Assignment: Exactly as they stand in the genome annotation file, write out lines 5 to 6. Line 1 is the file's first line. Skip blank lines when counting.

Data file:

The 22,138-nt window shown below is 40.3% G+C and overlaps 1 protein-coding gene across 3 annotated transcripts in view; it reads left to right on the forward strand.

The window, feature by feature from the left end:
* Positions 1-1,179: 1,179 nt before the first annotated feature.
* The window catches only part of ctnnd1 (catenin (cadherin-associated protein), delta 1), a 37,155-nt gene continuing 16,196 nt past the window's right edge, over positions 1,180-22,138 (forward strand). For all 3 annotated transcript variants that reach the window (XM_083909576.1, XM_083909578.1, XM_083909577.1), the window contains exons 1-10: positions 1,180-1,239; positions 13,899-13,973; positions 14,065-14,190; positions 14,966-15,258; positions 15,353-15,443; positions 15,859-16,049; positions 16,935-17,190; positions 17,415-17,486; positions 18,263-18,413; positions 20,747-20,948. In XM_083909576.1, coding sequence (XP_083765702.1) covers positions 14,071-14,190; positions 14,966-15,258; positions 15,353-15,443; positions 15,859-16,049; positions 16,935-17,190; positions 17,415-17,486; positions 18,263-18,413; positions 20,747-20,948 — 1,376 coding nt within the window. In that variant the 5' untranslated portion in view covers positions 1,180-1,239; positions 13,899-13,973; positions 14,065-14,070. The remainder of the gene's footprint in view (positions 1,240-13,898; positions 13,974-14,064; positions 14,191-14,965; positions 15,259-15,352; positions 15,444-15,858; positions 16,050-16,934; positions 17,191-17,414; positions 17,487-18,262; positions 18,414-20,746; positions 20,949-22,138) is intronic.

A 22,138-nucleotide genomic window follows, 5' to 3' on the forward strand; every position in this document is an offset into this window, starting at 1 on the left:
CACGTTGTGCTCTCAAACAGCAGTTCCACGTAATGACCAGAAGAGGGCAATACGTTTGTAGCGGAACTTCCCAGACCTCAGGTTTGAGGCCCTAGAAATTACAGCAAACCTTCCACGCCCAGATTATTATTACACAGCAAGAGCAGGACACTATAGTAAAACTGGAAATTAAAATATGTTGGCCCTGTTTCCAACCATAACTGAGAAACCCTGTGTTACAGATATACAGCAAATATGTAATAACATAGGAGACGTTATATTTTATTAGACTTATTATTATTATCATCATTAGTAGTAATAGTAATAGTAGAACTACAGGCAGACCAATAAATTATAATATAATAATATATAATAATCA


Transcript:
A 22,138-nucleotide genomic window follows, 5' to 3' on the forward strand; every position in this document is an offset into this window, starting at 1 on the left:
CACGTTGTGCTCTCAAACAGCAGTTCCACGTAATGACCAGAAGAGGGCAATACGTTTGTAGCGGAACTTCCCAGACCTCAGGTTTGAGGCCCTAGAAATTACAGCAAACCTTCCACGCCCAGATTATTATTACACAGCAAGAGCAGGACACTATAGTAAAACTGGAAATTAAAATATGTTGGCCCTGTTTCCAACCATAACTGAGAAACCCTGTGTTACAGATATACAGCAAATATGTAATAACATAGGAGACGTTATATTTTATTAGACTTATTATTATTATCATCATTAGTAGTAATAGTAATAGTAGAACTACAGGCAGACCAATAAATTATAATATAATAATATATAATAATCA